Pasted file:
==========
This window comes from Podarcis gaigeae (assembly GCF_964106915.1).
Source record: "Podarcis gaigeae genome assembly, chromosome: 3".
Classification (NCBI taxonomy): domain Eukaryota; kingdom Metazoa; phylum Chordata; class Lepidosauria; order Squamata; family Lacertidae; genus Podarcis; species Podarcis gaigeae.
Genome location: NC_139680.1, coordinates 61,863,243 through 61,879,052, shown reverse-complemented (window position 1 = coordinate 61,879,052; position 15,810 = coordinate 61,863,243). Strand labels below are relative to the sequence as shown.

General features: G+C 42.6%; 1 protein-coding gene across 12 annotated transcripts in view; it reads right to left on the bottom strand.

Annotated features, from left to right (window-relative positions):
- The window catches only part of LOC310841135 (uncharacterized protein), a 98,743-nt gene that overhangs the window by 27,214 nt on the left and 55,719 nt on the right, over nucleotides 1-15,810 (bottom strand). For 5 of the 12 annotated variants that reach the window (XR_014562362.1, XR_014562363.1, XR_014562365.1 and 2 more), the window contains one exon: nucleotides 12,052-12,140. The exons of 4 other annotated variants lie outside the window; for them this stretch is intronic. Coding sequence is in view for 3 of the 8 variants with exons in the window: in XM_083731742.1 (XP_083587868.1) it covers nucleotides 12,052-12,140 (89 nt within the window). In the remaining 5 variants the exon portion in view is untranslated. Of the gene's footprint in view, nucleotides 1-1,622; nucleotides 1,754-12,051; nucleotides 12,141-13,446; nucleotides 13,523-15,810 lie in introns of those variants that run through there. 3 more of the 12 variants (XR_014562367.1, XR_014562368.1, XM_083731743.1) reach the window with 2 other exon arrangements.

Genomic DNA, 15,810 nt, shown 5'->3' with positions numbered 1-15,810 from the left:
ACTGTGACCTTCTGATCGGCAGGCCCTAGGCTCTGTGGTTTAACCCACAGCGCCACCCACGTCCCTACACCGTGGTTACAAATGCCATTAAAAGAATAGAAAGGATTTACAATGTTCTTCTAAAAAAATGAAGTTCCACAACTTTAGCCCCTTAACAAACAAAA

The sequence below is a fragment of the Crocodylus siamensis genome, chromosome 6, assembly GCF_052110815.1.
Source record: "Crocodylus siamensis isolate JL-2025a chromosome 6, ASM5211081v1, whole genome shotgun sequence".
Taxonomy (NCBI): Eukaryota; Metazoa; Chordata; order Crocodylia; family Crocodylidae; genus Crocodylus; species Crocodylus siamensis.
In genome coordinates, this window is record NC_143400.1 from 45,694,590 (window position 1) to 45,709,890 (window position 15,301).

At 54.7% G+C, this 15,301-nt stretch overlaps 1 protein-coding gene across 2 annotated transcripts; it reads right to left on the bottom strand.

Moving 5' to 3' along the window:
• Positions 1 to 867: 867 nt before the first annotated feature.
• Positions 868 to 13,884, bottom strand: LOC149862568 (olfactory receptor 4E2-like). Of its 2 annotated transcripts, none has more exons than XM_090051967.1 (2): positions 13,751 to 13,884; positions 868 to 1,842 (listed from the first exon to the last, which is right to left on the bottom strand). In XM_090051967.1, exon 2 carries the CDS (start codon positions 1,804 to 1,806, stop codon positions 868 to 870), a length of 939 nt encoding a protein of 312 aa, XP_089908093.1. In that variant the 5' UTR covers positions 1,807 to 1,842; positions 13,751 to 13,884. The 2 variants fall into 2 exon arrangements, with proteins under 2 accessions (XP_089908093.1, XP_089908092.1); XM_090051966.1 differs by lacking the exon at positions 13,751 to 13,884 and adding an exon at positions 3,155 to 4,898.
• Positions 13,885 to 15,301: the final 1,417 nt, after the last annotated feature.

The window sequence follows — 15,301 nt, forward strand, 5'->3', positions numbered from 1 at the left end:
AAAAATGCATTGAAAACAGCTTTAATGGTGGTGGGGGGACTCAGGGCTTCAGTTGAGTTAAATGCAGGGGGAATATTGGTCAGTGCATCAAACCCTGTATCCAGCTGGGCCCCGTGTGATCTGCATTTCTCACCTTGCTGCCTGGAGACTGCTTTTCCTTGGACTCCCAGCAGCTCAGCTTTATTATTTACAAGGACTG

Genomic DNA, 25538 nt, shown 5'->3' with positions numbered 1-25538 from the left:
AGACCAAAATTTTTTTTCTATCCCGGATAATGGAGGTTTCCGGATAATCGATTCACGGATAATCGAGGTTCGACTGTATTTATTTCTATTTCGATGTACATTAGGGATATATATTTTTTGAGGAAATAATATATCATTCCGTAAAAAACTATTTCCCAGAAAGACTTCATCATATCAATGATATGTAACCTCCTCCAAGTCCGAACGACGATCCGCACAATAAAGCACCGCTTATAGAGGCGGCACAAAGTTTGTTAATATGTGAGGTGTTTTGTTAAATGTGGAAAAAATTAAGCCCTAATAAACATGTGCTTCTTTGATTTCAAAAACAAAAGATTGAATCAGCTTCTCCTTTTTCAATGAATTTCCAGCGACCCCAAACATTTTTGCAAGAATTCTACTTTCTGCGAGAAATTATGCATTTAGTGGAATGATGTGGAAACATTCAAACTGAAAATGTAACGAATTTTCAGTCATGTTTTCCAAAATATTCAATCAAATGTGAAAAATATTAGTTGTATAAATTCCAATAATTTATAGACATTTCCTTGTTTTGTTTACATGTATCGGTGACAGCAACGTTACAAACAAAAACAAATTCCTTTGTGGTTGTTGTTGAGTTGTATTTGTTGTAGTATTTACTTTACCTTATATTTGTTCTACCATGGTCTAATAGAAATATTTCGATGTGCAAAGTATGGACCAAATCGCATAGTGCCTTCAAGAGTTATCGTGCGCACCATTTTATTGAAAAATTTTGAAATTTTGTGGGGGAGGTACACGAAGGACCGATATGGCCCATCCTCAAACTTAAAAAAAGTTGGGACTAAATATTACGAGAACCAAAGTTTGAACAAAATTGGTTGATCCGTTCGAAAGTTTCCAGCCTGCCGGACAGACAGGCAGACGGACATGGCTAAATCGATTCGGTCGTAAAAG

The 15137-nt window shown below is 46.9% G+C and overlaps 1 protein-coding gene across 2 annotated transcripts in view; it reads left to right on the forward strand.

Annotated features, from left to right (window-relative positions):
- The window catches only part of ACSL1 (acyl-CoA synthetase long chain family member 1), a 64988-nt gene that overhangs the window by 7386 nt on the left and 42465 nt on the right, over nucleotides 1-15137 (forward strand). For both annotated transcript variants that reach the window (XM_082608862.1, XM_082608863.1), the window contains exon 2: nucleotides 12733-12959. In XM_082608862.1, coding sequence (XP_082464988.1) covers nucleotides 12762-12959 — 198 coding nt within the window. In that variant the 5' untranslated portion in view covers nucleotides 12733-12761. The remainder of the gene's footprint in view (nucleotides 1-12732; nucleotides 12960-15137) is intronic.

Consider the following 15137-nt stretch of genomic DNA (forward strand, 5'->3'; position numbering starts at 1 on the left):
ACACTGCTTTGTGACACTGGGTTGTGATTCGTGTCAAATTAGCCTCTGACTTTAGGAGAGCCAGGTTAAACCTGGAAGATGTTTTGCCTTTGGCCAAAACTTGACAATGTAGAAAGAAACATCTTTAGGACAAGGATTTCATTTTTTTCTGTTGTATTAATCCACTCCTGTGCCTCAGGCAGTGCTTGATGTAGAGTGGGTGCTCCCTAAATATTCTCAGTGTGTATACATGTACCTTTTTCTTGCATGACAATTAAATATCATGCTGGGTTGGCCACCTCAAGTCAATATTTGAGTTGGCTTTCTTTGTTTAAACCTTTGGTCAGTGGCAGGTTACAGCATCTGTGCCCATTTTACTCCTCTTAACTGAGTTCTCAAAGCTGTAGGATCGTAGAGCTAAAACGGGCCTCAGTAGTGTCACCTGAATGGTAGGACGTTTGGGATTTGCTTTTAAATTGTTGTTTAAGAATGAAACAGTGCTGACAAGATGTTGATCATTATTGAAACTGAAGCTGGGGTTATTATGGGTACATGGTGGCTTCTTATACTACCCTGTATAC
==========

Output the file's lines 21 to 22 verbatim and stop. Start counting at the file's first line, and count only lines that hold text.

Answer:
Genomic DNA, 25538 nt, shown 5'->3' with positions numbered 1-25538 from the left:
AGACCAAAATTTTTTTTCTATCCCGGATAATGGAGGTTTCCGGATAATCGATTCACGGATAATCGAGGTTCGACTGTATTTATTTCTATTTCGATGTACATTAGGGATATATATTTTTTGAGGAAATAATATATCATTCCGTAAAAAACTATTTCCCAGAAAGACTTCATCATATCAATGATATGTAACCTCCTCCAAGTCCGAACGACGATCCGCACAATAAAGCACCGCTTATAGAGGCGGCACAAAGTTTGTTAATATGTGAGGTGTTTTGTTAAATGTGGAAAAAATTAAGCCCTAATAAACATGTGCTTCTTTGATTTCAAAAACAAAAGATTGAATCAGCTTCTCCTTTTTCAATGAATTTCCAGCGACCCCAAACATTTTTGCAAGAATTCTACTTTCTGCGAGAAATTATGCATTTAGTGGAATGATGTGGAAACATTCAAACTGAAAATGTAACGAATTTTCAGTCATGTTTTCCAAAATATTCAATCAAATGTGAAAAATATTAGTTGTATAAATTCCAATAATTTATAGACATTTCCTTGTTTTGTTTACATGTATCGGTGACAGCAACGTTACAAACAAAAACAAATTCCTTTGTGGTTGTTGTTGAGTTGTATTTGTTGTAGTATTTACTTTACCTTATATTTGTTCTACCATGGTCTAATAGAAATATTTCGATGTGCAAAGTATGGACCAAATCGCATAGTGCCTTCAAGAGTTATCGTGCGCACCATTTTATTGAAAAATTTTGAAATTTTGTGGGGGAGGTACACGAAGGACCGATATGGCCCATCCTCAAACTTAAAAAAAGTTGGGACTAAATATTACGAGAACCAAAGTTTGAACAAAATTGGTTGATCCGTTCGAAAGTTTCCAGCCTGCCGGACAGACAGGCAGACGGACATGGCTAAATCGATTCGGTCGTAAAAG